Two Sides of Addiction: Mother and Child

by Libby Cataldi
June 24, 2019

My son’s fourteen-year heroin addiction suffocated our family and brought us to our knees. Those who are reading this entry know the feelings of fear, guilt, deep shame, and confusion. In the end, my son made the decision to change his life with the help of his Higher Power and the support of our family. Today, my son is healthy and a contributing member of society, and every day I am grateful. Today, he and I talk about addiction with clarity and compassion. Today, I am able to see addiction through my eyes and his.

In the world at large, relatively few people truly understand the addictive condition as a legitimate, life-threatening illness. Rather, there is even general disgust not only for addiction but for the addicts themselves. My son once told me, “Society loathes addicts, and addicts loathe themselves.” This disdain and contempt permeate society, sometimes even within the individual family. By taking addiction out of the shadows and bringing it into the light, we are learning how to confront it.

One of the hardest lessons I had to learn was that love wasn’t enough to save my son from addiction’s clutches. The disease takes the healthiest parts of love and smashes them into worry, helplessness, and hopelessness. When my son was newly sober, I once said, “Jeff, look at all the damage you caused our family. Why didn’t you ever stop?” He looked at me with deep sadness, and tears welled in his eyes. “I tried to keep you out of things. I tried to keep you to the side. You’re my mom, and I never wanted to hurt you. But I’m an addict.”

Dr. MacAfee, Jeff’s beloved addiction counselor, once told me that, as a parent, I speak about addiction, but Jeff speaks from addiction. The difference is huge.

As a mom, I know only my walk, my suffering, and my desperate attempts to save my son. I learned that, for us, STAY CLOSE made all the difference. I learned to stay close, but out of the chaos of my son’s addiction. 

Jeff knows his walk and how he found recovery. Only he knows his suffering. Only he knows his desperation. Only he knows what it feels like to live on the streets, be locked up in jails, and to lose all sense of dignity and hope. Learning to live drug free touched every facet of his life. He had to learn to laugh without using, how to “do today” without using, and how to be intimate without using. There was no facet of his life untouched by his drug history. It was literally like starting his life over, yet with a memory of a life before.

We can walk together with our children. Miracles do happen. Staying close with love but staying out of the chaos might not change the course of addiction, but it opens the space for us to confront addiction with greater equilibrium, faith, and hope. It’s time for us to put fear aside and bring compassion forward—for ourselves and our children. If the worst happens, we will never regret responding with love.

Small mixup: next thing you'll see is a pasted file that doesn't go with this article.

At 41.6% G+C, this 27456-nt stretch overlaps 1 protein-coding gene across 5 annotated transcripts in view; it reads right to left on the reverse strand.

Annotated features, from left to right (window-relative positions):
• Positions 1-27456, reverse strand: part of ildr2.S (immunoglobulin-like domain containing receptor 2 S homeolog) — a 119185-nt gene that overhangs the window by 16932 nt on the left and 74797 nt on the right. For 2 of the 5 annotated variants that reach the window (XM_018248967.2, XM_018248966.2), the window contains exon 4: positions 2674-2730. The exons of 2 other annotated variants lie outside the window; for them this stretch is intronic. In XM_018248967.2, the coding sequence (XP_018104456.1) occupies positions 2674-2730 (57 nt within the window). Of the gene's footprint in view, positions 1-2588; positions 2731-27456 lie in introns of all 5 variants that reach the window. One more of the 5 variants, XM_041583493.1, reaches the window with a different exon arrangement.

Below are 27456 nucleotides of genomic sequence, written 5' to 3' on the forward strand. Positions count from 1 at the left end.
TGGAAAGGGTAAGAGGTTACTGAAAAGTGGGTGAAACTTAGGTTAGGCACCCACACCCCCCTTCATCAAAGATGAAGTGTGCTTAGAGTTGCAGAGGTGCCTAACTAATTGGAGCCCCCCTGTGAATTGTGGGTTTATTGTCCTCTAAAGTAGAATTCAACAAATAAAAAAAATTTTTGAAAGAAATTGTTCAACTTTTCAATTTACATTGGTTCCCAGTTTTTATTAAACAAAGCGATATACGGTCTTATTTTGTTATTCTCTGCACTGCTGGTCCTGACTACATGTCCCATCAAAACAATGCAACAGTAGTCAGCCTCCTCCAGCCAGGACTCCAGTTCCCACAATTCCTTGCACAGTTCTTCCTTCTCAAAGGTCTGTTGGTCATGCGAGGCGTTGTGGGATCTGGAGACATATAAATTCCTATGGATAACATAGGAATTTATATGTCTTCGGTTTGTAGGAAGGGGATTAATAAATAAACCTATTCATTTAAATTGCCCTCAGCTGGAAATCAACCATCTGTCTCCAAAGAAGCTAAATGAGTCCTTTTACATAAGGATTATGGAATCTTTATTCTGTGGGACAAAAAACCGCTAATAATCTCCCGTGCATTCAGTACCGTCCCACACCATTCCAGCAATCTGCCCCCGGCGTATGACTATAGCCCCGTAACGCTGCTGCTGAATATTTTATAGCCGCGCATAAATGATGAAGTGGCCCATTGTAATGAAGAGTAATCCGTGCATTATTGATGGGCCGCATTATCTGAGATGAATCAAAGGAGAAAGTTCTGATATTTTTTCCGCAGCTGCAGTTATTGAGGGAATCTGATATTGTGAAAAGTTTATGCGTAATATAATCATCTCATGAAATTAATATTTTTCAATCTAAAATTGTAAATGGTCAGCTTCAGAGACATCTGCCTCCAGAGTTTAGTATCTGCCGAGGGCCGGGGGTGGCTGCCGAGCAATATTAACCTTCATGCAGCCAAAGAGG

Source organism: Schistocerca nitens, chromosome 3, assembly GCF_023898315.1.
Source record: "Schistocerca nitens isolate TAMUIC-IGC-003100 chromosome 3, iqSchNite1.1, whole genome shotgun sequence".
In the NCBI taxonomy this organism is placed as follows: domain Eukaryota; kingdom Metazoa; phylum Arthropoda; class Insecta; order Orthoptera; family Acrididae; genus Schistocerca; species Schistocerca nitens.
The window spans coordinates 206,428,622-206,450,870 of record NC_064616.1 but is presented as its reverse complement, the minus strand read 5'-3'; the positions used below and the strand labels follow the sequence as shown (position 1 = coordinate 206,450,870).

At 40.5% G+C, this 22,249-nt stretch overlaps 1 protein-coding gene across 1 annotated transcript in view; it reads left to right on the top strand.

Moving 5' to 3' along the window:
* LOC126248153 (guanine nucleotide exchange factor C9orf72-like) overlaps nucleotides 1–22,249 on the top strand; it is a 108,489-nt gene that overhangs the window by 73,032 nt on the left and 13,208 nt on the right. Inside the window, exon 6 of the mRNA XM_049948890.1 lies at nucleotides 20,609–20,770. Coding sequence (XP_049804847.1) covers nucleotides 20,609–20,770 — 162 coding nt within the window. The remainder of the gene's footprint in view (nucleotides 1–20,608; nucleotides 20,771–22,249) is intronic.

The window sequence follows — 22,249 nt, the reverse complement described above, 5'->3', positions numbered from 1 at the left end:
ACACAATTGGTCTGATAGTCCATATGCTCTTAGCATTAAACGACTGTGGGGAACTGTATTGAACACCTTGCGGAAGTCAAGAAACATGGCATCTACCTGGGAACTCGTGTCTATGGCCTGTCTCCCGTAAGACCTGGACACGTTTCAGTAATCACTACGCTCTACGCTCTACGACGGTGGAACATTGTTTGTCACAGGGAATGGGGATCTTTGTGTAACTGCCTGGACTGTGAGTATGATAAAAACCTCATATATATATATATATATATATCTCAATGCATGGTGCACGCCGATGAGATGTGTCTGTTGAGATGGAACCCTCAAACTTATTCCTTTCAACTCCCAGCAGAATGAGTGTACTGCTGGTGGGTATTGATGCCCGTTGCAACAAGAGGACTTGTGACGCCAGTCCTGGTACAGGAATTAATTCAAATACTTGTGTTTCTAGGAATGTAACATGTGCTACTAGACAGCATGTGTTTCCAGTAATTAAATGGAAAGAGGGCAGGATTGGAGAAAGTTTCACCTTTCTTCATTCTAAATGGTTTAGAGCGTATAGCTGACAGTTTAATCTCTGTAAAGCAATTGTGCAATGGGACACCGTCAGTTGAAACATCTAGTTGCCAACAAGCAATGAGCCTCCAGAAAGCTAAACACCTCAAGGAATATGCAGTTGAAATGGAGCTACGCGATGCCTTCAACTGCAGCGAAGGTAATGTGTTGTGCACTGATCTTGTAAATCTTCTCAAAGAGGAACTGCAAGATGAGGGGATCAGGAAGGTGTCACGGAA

Links from Libby Cataldi:

Book: Stay Close: A Mother’s Story of Her Son’s Addiction
(St. Martins Press, Macmillan, NYC; translated and published by Rizzoli, Milan, Italy)

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Libby Cataldi

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  1. It wasn’t your son, it was the addict!!! My son was as addict since the age of 13 he is now 3o and by the grace of God he is going on 4 years clean!! I never gave up on my son because I knew it wasn’t him it was the drug, I lost 2 nephews and I wasn’t about to lose my son!! I we fought hard but it was him that fought harder to come back to be the son I knew I was the son I never gave up on!!! Yes people Judge but those who Judge don’t matter..but those who matter don’t Judge… yes I hit my knees every day and every night and Thank God for giving me my son a second no a 4 th chance!! And yes my son through everything never lost his faith in God, he know goes to church every Sunday he a relationship with his nephew and his niece and yes he has a wonderful girlfriend who he stays he’s going to marry ❤️God is Good!! Yes I’ve been through hell and back Losing 2 nephews who were like my own but I survived and my sister did and my brother did you see they were they were the ones that lost there boys?? So whoever reads this there is HOPE!!!!

    • Thank you for sharing your insight and strength, Kathy! Xoxoxo

  2. I believe there is hope for everyone I loss my son threw addiction ? I gave him lots of love and support but it wasn’t enough I watched him struggle he went to a few rehab places still I was there for him Now I’m watching my Niece go threw this it breaks my ❤️ and how it has infected all of us

    • Sandy, you are right, there is always hope. But all the love and support in the world doesn’t guarantee a happy ending. Because we don’t have control over another person. I’m so sorry addition has stolen away your son. Sending love and hugs to you.